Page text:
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Luke Petitgout: New York Giants Always Know When It’s the Right Time to Say Goodbye

February 9th, 2013 at 9:00 AM
By Jen Polashock

Everyone wants to live life by their own terms. Why wouldn’t NFL players? It is never easy when told that: “the team is going in a different direction” or “we no longer need your services.” Much like being fired from a job, an immediate reaction sets in and it isn’t always one of higher ground.

Recent roster cuts by the New York Football Giants have elicited mostly gracious statements from those athletes who are no longer on said roster. Moving forward as a “former” can take its toll on the pride of these guys. Anger is the first emotional response and revenge is something that is obviously most sought-after. The fact that football on a professional level is a business…well, that just is the last thing a bruised ego wants to hear.

Back when Bill Parcells told tight end Mark Bavaro that his knee wasn’t going to hold up much longer, to when Dan Reeves cut Super Bowl XXI MVP quarterback Phil Simms in favor of Dave Brown, to Jim Fassel sending defensive backfield favorite cornerback Jason Sehorn packing, there has been and always will be a bit more to the stories.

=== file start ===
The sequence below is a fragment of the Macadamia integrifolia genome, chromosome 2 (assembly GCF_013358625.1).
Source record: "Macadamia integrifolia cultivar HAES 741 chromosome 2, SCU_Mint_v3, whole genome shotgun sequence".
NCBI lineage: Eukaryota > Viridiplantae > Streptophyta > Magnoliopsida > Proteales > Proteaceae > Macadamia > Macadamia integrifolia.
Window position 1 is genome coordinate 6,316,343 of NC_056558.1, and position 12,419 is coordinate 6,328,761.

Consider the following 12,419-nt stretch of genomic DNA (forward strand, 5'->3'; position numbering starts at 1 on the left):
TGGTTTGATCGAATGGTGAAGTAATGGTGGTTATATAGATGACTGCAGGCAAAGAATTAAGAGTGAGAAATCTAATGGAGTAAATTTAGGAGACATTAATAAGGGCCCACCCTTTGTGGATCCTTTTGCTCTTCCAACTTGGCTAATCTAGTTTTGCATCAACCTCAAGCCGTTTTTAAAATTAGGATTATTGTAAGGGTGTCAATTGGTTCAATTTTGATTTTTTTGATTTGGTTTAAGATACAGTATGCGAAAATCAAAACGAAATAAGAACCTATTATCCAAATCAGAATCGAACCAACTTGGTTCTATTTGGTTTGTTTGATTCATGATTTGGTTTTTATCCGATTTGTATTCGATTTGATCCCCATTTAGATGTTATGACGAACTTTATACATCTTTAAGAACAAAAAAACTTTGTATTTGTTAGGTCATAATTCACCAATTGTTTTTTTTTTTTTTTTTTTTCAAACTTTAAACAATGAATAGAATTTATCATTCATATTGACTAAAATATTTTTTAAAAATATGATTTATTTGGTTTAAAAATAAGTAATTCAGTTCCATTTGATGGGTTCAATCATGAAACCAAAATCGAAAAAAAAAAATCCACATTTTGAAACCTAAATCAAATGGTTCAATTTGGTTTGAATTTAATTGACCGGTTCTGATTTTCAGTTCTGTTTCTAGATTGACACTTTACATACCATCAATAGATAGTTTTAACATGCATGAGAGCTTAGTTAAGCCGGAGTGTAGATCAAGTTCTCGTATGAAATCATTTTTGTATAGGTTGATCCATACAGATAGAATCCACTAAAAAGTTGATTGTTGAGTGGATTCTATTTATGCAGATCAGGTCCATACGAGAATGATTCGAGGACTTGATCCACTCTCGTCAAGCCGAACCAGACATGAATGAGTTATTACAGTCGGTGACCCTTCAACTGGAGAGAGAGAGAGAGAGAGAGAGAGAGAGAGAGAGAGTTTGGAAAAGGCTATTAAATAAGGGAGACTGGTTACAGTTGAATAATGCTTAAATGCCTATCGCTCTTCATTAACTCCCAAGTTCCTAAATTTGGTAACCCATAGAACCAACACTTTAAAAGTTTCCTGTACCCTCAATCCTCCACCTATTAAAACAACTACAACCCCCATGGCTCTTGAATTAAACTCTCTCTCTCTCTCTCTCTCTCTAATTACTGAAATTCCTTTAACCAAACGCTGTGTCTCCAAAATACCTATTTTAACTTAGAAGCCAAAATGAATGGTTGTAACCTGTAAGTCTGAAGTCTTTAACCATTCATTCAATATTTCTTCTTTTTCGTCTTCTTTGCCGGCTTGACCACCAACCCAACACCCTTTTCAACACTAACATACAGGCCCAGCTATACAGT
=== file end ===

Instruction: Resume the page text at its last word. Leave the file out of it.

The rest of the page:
Offensive lineman Luke Petitgout was another starter that fell to injury, and eventually the Giants’ roster cut monster in February 2007. A month later, he signed with the Tampa Bay Buccaneers, but finished his only season there on injured reserve after he tore his ACL in week four. Tampa Bay subsequently released him in August of 2008.

Petitgout recently sat down with the New York Post and revealed how he felt as one of General Manager Jerry Reese’s first crucial cuts of older/injury-prone players in 2007.

“It’s a machine," Petitgout told The Post. “Players think they have the power and the leverage. It’s the team. It never stops. It spits people out left and right."

#77 clearly had some animosity about the “corporate” aspect of football and how Reese was conducting blue business. Of course, shock was the immediate feeling, followed by some resentment.

“He’s basically getting rid of the guys before they expire, so to speak," Petitgout said. “They’re always looking for younger, cheaper – just like getting new tires on your car."